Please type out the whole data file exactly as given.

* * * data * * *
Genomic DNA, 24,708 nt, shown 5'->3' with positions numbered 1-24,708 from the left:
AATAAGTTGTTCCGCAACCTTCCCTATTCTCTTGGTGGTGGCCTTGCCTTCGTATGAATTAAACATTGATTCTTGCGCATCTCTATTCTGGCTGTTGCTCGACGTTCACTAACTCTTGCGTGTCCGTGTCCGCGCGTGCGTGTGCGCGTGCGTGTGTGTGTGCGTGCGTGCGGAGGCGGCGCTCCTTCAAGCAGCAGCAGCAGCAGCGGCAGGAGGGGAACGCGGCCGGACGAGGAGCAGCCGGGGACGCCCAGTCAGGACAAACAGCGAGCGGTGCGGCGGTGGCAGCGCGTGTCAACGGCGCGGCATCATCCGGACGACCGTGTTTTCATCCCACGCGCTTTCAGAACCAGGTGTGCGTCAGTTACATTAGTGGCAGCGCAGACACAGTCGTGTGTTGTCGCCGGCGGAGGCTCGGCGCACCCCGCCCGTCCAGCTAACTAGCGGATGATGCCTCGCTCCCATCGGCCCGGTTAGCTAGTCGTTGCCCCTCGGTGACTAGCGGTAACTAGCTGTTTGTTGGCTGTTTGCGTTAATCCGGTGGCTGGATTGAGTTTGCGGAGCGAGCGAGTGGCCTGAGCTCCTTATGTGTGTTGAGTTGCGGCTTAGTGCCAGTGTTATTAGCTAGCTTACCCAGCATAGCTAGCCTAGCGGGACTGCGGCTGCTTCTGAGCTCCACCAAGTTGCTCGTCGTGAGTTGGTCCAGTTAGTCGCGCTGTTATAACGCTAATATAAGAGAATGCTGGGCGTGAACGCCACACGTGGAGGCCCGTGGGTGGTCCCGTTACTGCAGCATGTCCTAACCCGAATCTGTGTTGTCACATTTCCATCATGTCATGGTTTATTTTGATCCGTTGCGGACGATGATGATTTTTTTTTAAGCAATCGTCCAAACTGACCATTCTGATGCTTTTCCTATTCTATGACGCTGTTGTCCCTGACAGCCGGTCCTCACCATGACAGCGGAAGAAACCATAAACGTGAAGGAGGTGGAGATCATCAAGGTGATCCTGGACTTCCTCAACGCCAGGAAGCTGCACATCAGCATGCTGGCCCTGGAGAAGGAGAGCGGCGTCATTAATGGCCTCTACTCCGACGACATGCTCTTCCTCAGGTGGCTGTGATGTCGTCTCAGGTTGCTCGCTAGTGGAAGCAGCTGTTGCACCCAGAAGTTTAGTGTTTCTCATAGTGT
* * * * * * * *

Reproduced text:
Genomic DNA, 24,708 nt, shown 5'->3' with positions numbered 1-24,708 from the left:
AATAAGTTGTTCCGCAACCTTCCCTATTCTCTTGGTGGTGGCCTTGCCTTCGTATGAATTAAACATTGATTCTTGCGCATCTCTATTCTGGCTGTTGCTCGACGTTCACTAACTCTTGCGTGTCCGTGTCCGCGCGTGCGTGTGCGCGTGCGTGTGTGTGTGCGTGCGTGCGGAGGCGGCGCTCCTTCAAGCAGCAGCAGCAGCAGCGGCAGGAGGGGAACGCGGCCGGACGAGGAGCAGCCGGGGACGCCCAGTCAGGACAAACAGCGAGCGGTGCGGCGGTGGCAGCGCGTGTCAACGGCGCGGCATCATCCGGACGACCGTGTTTTCATCCCACGCGCTTTCAGAACCAGGTGTGCGTCAGTTACATTAGTGGCAGCGCAGACACAGTCGTGTGTTGTCGCCGGCGGAGGCTCGGCGCACCCCGCCCGTCCAGCTAACTAGCGGATGATGCCTCGCTCCCATCGGCCCGGTTAGCTAGTCGTTGCCCCTCGGTGACTAGCGGTAACTAGCTGTTTGTTGGCTGTTTGCGTTAATCCGGTGGCTGGATTGAGTTTGCGGAGCGAGCGAGTGGCCTGAGCTCCTTATGTGTGTTGAGTTGCGGCTTAGTGCCAGTGTTATTAGCTAGCTTACCCAGCATAGCTAGCCTAGCGGGACTGCGGCTGCTTCTGAGCTCCACCAAGTTGCTCGTCGTGAGTTGGTCCAGTTAGTCGCGCTGTTATAACGCTAATATAAGAGAATGCTGGGCGTGAACGCCACACGTGGAGGCCCGTGGGTGGTCCCGTTACTGCAGCATGTCCTAACCCGAATCTGTGTTGTCACATTTCCATCATGTCATGGTTTATTTTGATCCGTTGCGGACGATGATGATTTTTTTTTAAGCAATCGTCCAAACTGACCATTCTGATGCTTTTCCTATTCTATGACGCTGTTGTCCCTGACAGCCGGTCCTCACCATGACAGCGGAAGAAACCATAAACGTGAAGGAGGTGGAGATCATCAAGGTGATCCTGGACTTCCTCAACGCCAGGAAGCTGCACATCAGCATGCTGGCCCTGGAGAAGGAGAGCGGCGTCATTAATGGCCTCTACTCCGACGACATGCTCTTCCTCAGGTGGCTGTGATGTCGTCTCAGGTTGCTCGCTAGTGGAAGCAGCTGTTGCACCCAGAAGTTTAGTGTTTCTCATAGTGT